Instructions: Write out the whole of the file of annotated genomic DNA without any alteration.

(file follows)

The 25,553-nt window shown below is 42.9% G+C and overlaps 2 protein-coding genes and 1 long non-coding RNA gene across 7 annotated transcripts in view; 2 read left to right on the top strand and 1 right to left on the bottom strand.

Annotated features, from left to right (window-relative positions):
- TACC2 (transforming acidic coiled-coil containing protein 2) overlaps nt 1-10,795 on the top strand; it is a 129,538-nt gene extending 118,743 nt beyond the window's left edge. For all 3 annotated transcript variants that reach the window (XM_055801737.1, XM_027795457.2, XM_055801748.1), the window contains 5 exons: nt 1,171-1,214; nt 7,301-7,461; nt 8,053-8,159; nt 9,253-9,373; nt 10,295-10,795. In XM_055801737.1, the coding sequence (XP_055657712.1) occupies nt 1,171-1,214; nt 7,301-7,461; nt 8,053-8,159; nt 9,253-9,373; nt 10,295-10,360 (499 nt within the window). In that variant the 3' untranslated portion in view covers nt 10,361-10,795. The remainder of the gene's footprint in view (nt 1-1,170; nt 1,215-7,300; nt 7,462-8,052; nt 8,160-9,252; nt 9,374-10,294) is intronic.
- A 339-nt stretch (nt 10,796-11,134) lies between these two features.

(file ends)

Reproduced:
The 25,553-nt window shown below is 42.9% G+C and overlaps 2 protein-coding genes and 1 long non-coding RNA gene across 7 annotated transcripts in view; 2 read left to right on the top strand and 1 right to left on the bottom strand.

Annotated features, from left to right (window-relative positions):
- TACC2 (transforming acidic coiled-coil containing protein 2) overlaps nt 1-10,795 on the top strand; it is a 129,538-nt gene extending 118,743 nt beyond the window's left edge. For all 3 annotated transcript variants that reach the window (XM_055801737.1, XM_027795457.2, XM_055801748.1), the window contains 5 exons: nt 1,171-1,214; nt 7,301-7,461; nt 8,053-8,159; nt 9,253-9,373; nt 10,295-10,795. In XM_055801737.1, the coding sequence (XP_055657712.1) occupies nt 1,171-1,214; nt 7,301-7,461; nt 8,053-8,159; nt 9,253-9,373; nt 10,295-10,360 (499 nt within the window). In that variant the 3' untranslated portion in view covers nt 10,361-10,795. The remainder of the gene's footprint in view (nt 1-1,170; nt 1,215-7,300; nt 7,462-8,052; nt 8,160-9,252; nt 9,374-10,294) is intronic.
- A 339-nt stretch (nt 10,796-11,134) lies between these two features.